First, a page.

Arriving in Lincoln in 1876, Englishman John Henry Tunstall had come to the American West to make his fortune With his family's money behind him, Tunstall had visions of building a financial empire in Lincoln Tunstall sought to replace Dolan and company as the monopolizing force in Lincoln's economy and he didn't realize he was taking on the Santa Fe Ring Tunstall's ally in Lincoln was the town's only lawyer Scotsman Alexander McSween who had helped convince Tunstall to seek his fortune in Lincoln Tunstall started by acquired a large tract of land for a cattle ranch approximately 50 mile south of Lincoln on the banks of the Rio Feliz River it was in 1877 that Tunstall opened his store and bank in town in direct competition with the Dolan company It was inevitable that the two sides would clash early on however it seems neither Tunstall nor McSween realized it would become a life-and-death struggle the only person who was fully aware of the ominous circumstances that were developing was McSween's wife Susan McSween "Mr. McSween met mr. Tunstall at the Herloe Hotel in Santa Fe in October of 1876 They got along well immediately I told Tunstall and Mr. McSween that they would be murdered if they went into the store business I did my best to keep McSween from entering the business but he went against my will Tunstall was the cause of his getting into it" -- Susan McSween Tunstall was said he wanted to have 50 cents out of every dollar that was made in Lincoln County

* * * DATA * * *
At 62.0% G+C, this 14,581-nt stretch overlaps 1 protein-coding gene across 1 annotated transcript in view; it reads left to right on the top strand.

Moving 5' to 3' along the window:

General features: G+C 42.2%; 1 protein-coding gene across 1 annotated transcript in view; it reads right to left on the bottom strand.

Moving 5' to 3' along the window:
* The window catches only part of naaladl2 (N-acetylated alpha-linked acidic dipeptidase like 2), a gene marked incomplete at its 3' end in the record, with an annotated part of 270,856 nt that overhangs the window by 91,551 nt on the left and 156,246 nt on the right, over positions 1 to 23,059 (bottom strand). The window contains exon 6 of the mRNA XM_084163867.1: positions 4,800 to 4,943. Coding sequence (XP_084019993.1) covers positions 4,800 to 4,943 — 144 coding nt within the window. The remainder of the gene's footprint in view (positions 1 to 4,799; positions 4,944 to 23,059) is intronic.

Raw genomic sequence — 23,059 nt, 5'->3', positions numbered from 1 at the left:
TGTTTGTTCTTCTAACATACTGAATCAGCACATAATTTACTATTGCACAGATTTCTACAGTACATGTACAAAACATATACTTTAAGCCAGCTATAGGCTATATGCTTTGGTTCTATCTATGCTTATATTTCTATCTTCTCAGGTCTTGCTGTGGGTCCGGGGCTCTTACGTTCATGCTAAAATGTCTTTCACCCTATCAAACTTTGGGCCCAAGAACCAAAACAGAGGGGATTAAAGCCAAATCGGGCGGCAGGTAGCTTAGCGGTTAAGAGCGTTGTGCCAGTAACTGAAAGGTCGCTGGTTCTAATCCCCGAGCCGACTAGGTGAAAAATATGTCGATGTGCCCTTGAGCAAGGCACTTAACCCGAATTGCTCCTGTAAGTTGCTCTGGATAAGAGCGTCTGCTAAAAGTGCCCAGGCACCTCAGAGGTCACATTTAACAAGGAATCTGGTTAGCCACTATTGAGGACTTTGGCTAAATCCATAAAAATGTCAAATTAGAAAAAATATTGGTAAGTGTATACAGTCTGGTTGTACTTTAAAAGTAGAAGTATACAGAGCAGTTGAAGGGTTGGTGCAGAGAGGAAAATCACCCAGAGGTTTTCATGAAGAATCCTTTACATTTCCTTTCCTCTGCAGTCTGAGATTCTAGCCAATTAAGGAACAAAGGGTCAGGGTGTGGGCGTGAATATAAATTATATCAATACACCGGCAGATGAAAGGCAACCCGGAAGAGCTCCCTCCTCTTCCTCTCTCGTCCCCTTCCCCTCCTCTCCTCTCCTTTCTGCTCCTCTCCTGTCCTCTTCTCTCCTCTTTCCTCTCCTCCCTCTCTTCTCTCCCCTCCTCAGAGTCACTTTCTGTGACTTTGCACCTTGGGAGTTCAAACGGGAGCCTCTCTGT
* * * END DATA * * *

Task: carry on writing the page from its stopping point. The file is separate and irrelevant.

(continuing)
Although there is no record of the kid and Tunstall spending much time together, young Billy did admire the refined Englishman Billy was hired on as a Tunstall hand by young Richard Brewer Brewer had a ranch of his own but also worked as Tunstall's foreman on the Rio Feliz ranch In the Lincoln County conflict both sides had elements of the law working for them Dolan had Sheriff Brady and Judge Warren Bristol doing his bidding while Tunstall could count on Justice of the Peace John Wilson and Constable Atonosio Martinez on his side As tensions grew between the two factions both were arming for open warfare At first the two sides battled each other with complicated legal maneuvers Attorney Alexander McSween had been retained by the Fritz family to collect the proceeds of a ten thousand dollar life insurance policy on a Emil Fritz who had died in Stuttgart Germany Macsween went to New York and attained the funds but then wouldn't turn the money over to the heirs on the grounds that the money would fall into the hands of Fritz's former partners Murphy and Dolan Dolan convinced the Fritz's to charge McSween with the criminal offense of embezzlement and bring a civil lawsuit to recover the inheritance money In February of 1878 at a district court in Mesilla the legal maneuvering came to a head McSween managed to get the criminal trial postponed however in the civil suit Judge Warren Bristol issued a writ of attachment against McSween's property in the amount of $10,000 both sides headed back to Lincoln and it was here at the Shedd ranch that James Dolan caught up with John Tunstall and tried to draw into a gunfight but Tunstall didn't take the bait Dolan rode back to Lincoln armed with the writ of attachment against McSween and arrived in town two days ahead of his rivals Once there Dolan had sheriff William Brady invade McSween's home and office to inventory all of the attorney's belongings Dolan mistakenly assumed that Tunstall and McSween were partners in the store and the Rio Feliz ranch and sent Sheriff Brady and his posse to the Tunstall store to seize it and to list the value of all of its contents In early February of 1878 Sheriff Brady sent a posse to Tunstall's Rio Feliz ranch to seize the Englishman's livestock The posse was undermanned and returned to Lincoln On February 18th 1878 Sheriff Brady sent a posse of 23 men to the Tunstall ranch to take possession of Tunstall's livestock Dolan henchman Billy Mathews led the posse which included Dolan himself as well as gunmen Billy Morton, Tom Hill and Jesse Evans When the posse arrived at the ranch the only person they found there was old Godfrey Gauss, a Tunstall employee but a non-combatant They learned that Tunstall and some of his men had left for Lincoln with nine horses a sub posse was formed to go after Tunstall and the horses Included in this group were Morton, Hill and Evans At around dusk that day the posse caught up with Tunstall At the time Tunstall hired hands Billy the Kid and John Middleton trailed several hundred yards behind their boss on the trail while Dick Brewer and another man had veered off the trail to try and bag some wild turkeys Billy spotted the posse behind them and raced through the horses to warn Tunstall and Brewer Morton, Hill and Evans spotted Tunstall and gave chase catching up to him about a hundred yards off the trail Tunstall was scattering the horses and the men yelled for him to stop On the hill Tunstall's men heard three shots fired then two more shots John Tunstall dead with a bullet in his brain and one in his chest Although there's disagreement as to whether Tunstall was scattering the horses when the posse advanced on him it would seem they shot Tunstall's horse too for this reason The killing of Tunstall left Alexander McSween the leader of his group He had Justice of the Peace John Wilson issue arrest warrants for Tunstall's killers which included the names of every man in the Rio Feliz posse A group of McSween's men led by Dick Brewer were deputized and named themselves The Regulators The group included Fred Waite, Doc Scurlock, Frank Coe, George Coe and Billy the Kid The most wanted man on the warrants was Billy Morton They rode out after Morton and along the way picked up William McKlusky who claimed to be on the Tunstall side but they didn't trust him On March 6 1878 the group spotted Morton and Frank Baker riding amongst a group of horsemen Baker was also a member of the posse that killed Tunstall but hadn't taken part in his killing After a five mile chase Morton and Baker's horses collapsed and they were captured The Regulators made a stop at the John Chisum ranch on the way back to Lincoln with their prisoners Here Morton wrote a letter to a friend in Virginia speculating that he might be murdered by The Regulators before reaching Lincoln The group left the Chisom ranch and made another stop at Roswell where Morton posted his letter They then headed back to Lincoln and two days later Morton, Baker and McKlusky were killed According to James Dolan when the bodies of Morton and Baker were examined it was found that they each contained eleven bullets, one for each of the eleven regulators Because the place where they were killed was at a break in the canyon, it's speculated by some the two had tried to escape On the other hand, the kid had told George Coe that he never meant for them to reach Lincoln alive Had the regulators turned their prisoners over to Lincoln County Sheriff William Brady, Brady would have arrested the Regulators and set the prisoners free since they were actually deputized members of a legal posse that had been sent to attach Tunstall's horses in the matter of the embezzlement charges against McSween regardless of the Regulators having been commissioned by Justic of the Peace Wilson and Sheriff Brady was part of the Dolan side After the murders of Baker Morton and McCluskey the governor of New Mexico, Samuel Axtell, visited Lincoln briefly and declared that Justice of the Peace Wilson had no authority to issue warrants and carry them out and the only instruments of law in Lincoln County were sheriff Brady and Justice Wareren Bristol (both Dolan allies) effectively making the Regulator's outlaws and murderers The regulator's laid low for and then on March 31st they met McSween and John Chisolm at the Chisolm ranch The next morning on April 1st six Regulators including Billy Bonney positioned themselves behind an adobe wall to the east of the Tunstall store Sheriff Brady along with Billy Mathews deputy George Hyneman, George Pepin and John long were walking down Lincoln's Main Street past the Tunstall store, all carrying Winchester rifles, it would seem on their way to arrest McSween and Chisholm When they were even with the adobe wall the Regulator's opened fire with their Winchesters Sheriff William Brady died with more than a dozen bullets in his body Deputy George Hyneman was also killed The regulator's left town On April 4th 1878 a man named Andrew "Buckshot" Roberts headed toward Dr. Joseph Blazers mill on his mule Roberts was a Dolan employee who had written with the posse to the Rio Feliz the month before although Roberts had no active part in Tunstall slaying, as a member of the posse the regulator's held a murder warrant with Robert's name on it Roberts however wanted no part in the troubles in Lincoln County He had sold his ranch to a party in Santa Fe and was on his way to Blazer's Mill to pick up his check for the sale When Roberts got to the mill on the morning of April 4th Dr. Blazer advised him to leave An Indian had informed Blazer that a group of Regulator's was headed to the mill Roberts left and as he did he spotted the regulator's approaching but he also saw the mail carrier When the regulator's arrived at the mill they put their horses in a high corral which hid them from view and went inside Blazer's home to have some breakfast Roberts scouted the mill from a distance and not seeing the Regulator's horses assumed that they had passed it by Buckshot rode up to the mill and removed his six-shooter respecting a rule Dr. Blazer had about bringing no sidearms into the house Roberts did however carry his Cinchester Carbine As he approached the door Regulator Frank Coe emerged and only then did Buckshot realize his blunder Coe tried for a half an hour to talk Roberts into surrendering but the old buffalo hunter would have none of it Suddenly Charlie Bowdre backed by John Middleton and George Coe emerged from the house with Bowdre demanding Roberts surrender No Buckshot replied and brought up his Winchester Charlie Bowdre drew his weapon and fired Buckshot also fired Roberts was hit in the stomach Bowdre was hit in the belt buckle which saved his life Roberts continued pumping shots from his Winchester the next bullet goes down the barrel of George Coe's gun and takes off his trigger finger John Middleton is shot in the chest As Roberts fired he backed into the doorway of Dr. Blazer's office and barricaded the door with a mattress Buckshot was mortally wounded and out of ammunition Billy the kid made a dash for the door and thrust his Winchester at Roberts but Buckshot rammed the barrel of his empty gun into the kids gut causing the kid's shot to miss The kid retreated inside the office Roberts found a single-shot Springfield rifle in a box of cartridges He loaded the rifle and settled in behind the mattress Meanwhile, Regulator captain Dick Brewer had taken up a position behind a pile of logs about a hundred and twenty-five yards west of the house Brewer aimed carefully and fired His bullet smashed into the wall behind Buckshot who saw the smoke from Brewer's shot rising from the log pile and sighted the Springfield on the log where the smoke had risen As soon as Brewers head appeared Roberts fired The bullet entered Brewers left eye and blew out the back of his skull The Regulator's retreated Two coffins were made and a double grave was dug Brewer was placed in the ground while a mortally wounded Buckshot Roberts lingered on for another day before dying and being placed in the double grave alongside Brewer at Blazers Mill Cemetary In late April 1878 James Dolan's company went bankrupt and he lost his big store in town which would eventually become the Lincoln County Courthouse Meanwhile the fighting continued to escalate On April 29th a posse of Dolan men ambushed three regulators killing their new captain Frank McNab wounding AB Sanders and taking Frank Koch captive Later the Dolan Posse men rode into Lincoln and took up a position at the east end of town the regulator's learned of the posses arrival and the next day April 30th a four-hour gun battle raged in Lincoln amazingly no one was wounded or killed about two weeks later the regulator's under new captain doc Scurlock led a raid on James Dolan's cattle camp They scattered the livestock and killed Manuel Segovia who had killed regulator captain Frank McNab Then in late June the factions fought at John Chisholm's ranch house where the regulator's were holed up All these battles in late June of 1878 were bloodless Shortly thereafter investigators were sent to Lincoln County from Washington to look into the Tunstall murder and the open hostilities Alexander McSween who had been hiding out joined his men in the field The investigators left Lincoln and tensions built up again as the war in Lincoln County raced towards its final climactic battle Even as the Lincoln County War escalated the US Army at nearby Fort Stanton was ordered to stay out of this civilian conflict It was up to McSween and Dolan to fight it out In Picasso the McSween forces got Martin Chavez and asked him to lead them into Lincoln On the night of July 14th 1878 Alexander McSween arrived in Lincoln with 60 men They took up four strongholds in town at the Montano store, the Ellis store, Juan Patrones house and the McSween home which stood just west of the Tunstall store On the morning of July 15th sheriff George Pepin the county's new law officer and a Dolan ally rode into town leading 40 men The Dolan forces already held the Toreon, a fortress like structure built years earlier for defense against Indian raids and they also took a position at the Wortley Hotel Although McSween had more men his forces were scattered throughout town with no way to support each other During the next three days a stalemate developed, then on July 16th from atop the McSween house some regulators spotted a rider approaching from the west and opened fire on him The rider was a soldier from Fort Stanton Although the trooper wasn't hit, he reported back to his commander Colonel Nathan Dudley that he had been fired upon On July 17th the regulator's fired at two soldiers who, along with an army doctor, were trying to aid a wounded Dolan man On July 19th Colonel Dudley led a column of troops into Lincoln After setting up his camp on the north side of the street Dudley turned his field cannon on the Montano store The regulator's inside fled to the Ellis store Dudley then turned the cannon at the Ellis store and the majority of Regulators inside, not wanting to face the United States Army, took to the hills Now the Dolan forces outnumbered the McSween forces two to one and could concentrate on the remaining Regulator stronghold the McSween house The Regulator's were at a disadvantage with soldiers stationed throughout the town; the Dolan forces could fire at will into the McSween house but when the Regulator's returned fire they chanced hitting a soldier, giving Colonel Dudley a reason to turn the troops and the Howitzer cannon loose upon the house The stalemate continued into the morning of July 19th Inside the McSween house witnesses reported that Alex McSween was overwhelmed by events and that Billy the Kid had taken on the leadership role At approximately 2:00 p.m. after a failed first attempt Dolan man Andy Boyle slipped into the kitchen at the northwest corner of the house and started a fire Over the next few hours the fire swept from room to room until the whole house was in flames At around 9 p.m. McSween, the kid and the remaining Regulators planned their escape They would dash out the back of the house and down the grassy slope to the safety of the tree lined Rio Benino river A little after nine five regulators including the kid made their break Dolan's men opened fire Billy and three other men made it to the river The fifth, Harvey Morris, was gunned down Meanwhile Alexander McSween and the other regulators crouched in the darkness against the back wall of the house their escape route cut off by Dolan's men McSween ran outside and tried to surrender but was shot down Two other regulators were gunned down The Lincoln County War was over, but James Dolan was bankrupt and his once mighty store would eventually be converted into the Lincoln County Courthouse